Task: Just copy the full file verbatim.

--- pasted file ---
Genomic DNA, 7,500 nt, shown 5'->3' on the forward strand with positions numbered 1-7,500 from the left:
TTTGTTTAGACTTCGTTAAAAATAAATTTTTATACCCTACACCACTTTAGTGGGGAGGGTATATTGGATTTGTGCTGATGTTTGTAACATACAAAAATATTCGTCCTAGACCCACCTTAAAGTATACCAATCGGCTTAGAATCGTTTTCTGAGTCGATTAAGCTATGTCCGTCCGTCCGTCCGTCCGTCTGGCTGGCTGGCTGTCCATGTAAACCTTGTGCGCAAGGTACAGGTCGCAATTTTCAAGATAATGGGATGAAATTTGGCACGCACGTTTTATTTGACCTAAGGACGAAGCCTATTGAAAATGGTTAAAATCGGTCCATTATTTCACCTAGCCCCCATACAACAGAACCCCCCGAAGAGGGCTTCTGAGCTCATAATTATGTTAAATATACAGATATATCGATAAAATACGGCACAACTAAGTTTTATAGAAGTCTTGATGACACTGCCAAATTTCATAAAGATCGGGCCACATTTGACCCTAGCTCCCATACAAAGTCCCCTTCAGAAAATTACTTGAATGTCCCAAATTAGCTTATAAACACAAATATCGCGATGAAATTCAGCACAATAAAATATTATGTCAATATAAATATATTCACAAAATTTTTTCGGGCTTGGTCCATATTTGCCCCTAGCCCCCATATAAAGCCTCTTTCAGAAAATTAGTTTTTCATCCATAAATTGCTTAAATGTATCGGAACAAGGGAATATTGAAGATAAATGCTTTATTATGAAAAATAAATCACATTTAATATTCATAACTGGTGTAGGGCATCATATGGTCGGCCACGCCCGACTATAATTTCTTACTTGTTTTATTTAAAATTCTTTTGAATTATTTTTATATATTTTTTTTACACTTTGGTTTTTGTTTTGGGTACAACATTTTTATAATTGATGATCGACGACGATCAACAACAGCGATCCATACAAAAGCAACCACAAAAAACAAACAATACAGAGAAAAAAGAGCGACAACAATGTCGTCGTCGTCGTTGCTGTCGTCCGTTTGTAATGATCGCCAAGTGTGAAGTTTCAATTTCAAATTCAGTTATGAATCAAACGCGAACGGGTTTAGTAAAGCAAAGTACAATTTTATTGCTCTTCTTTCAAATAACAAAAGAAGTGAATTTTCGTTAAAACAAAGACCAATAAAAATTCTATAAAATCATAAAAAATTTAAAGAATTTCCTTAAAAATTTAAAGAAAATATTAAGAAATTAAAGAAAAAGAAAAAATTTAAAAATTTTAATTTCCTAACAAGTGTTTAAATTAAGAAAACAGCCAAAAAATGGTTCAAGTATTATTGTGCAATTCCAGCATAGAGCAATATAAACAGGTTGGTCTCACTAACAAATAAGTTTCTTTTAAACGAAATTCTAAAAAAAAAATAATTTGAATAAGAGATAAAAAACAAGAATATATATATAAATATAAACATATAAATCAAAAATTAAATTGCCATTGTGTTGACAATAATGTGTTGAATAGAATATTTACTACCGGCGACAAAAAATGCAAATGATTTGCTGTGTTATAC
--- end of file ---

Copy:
Genomic DNA, 7,500 nt, shown 5'->3' on the forward strand with positions numbered 1-7,500 from the left:
TTTGTTTAGACTTCGTTAAAAATAAATTTTTATACCCTACACCACTTTAGTGGGGAGGGTATATTGGATTTGTGCTGATGTTTGTAACATACAAAAATATTCGTCCTAGACCCACCTTAAAGTATACCAATCGGCTTAGAATCGTTTTCTGAGTCGATTAAGCTATGTCCGTCCGTCCGTCCGTCCGTCTGGCTGGCTGGCTGTCCATGTAAACCTTGTGCGCAAGGTACAGGTCGCAATTTTCAAGATAATGGGATGAAATTTGGCACGCACGTTTTATTTGACCTAAGGACGAAGCCTATTGAAAATGGTTAAAATCGGTCCATTATTTCACCTAGCCCCCATACAACAGAACCCCCCGAAGAGGGCTTCTGAGCTCATAATTATGTTAAATATACAGATATATCGATAAAATACGGCACAACTAAGTTTTATAGAAGTCTTGATGACACTGCCAAATTTCATAAAGATCGGGCCACATTTGACCCTAGCTCCCATACAAAGTCCCCTTCAGAAAATTACTTGAATGTCCCAAATTAGCTTATAAACACAAATATCGCGATGAAATTCAGCACAATAAAATATTATGTCAATATAAATATATTCACAAAATTTTTTCGGGCTTGGTCCATATTTGCCCCTAGCCCCCATATAAAGCCTCTTTCAGAAAATTAGTTTTTCATCCATAAATTGCTTAAATGTATCGGAACAAGGGAATATTGAAGATAAATGCTTTATTATGAAAAATAAATCACATTTAATATTCATAACTGGTGTAGGGCATCATATGGTCGGCCACGCCCGACTATAATTTCTTACTTGTTTTATTTAAAATTCTTTTGAATTATTTTTATATATTTTTTTTACACTTTGGTTTTTGTTTTGGGTACAACATTTTTATAATTGATGATCGACGACGATCAACAACAGCGATCCATACAAAAGCAACCACAAAAAACAAACAATACAGAGAAAAAAGAGCGACAACAATGTCGTCGTCGTCGTTGCTGTCGTCCGTTTGTAATGATCGCCAAGTGTGAAGTTTCAATTTCAAATTCAGTTATGAATCAAACGCGAACGGGTTTAGTAAAGCAAAGTACAATTTTATTGCTCTTCTTTCAAATAACAAAAGAAGTGAATTTTCGTTAAAACAAAGACCAATAAAAATTCTATAAAATCATAAAAAATTTAAAGAATTTCCTTAAAAATTTAAAGAAAATATTAAGAAATTAAAGAAAAAGAAAAAATTTAAAAATTTTAATTTCCTAACAAGTGTTTAAATTAAGAAAACAGCCAAAAAATGGTTCAAGTATTATTGTGCAATTCCAGCATAGAGCAATATAAACAGGTTGGTCTCACTAACAAATAAGTTTCTTTTAAACGAAATTCTAAAAAAAAAATAATTTGAATAAGAGATAAAAAACAAGAATATATATATAAATATAAACATATAAATCAAAAATTAAATTGCCATTGTGTTGACAATAATGTGTTGAATAGAATATTTACTACCGGCGACAAAAAATGCAAATGATTTGCTGTGTTATAC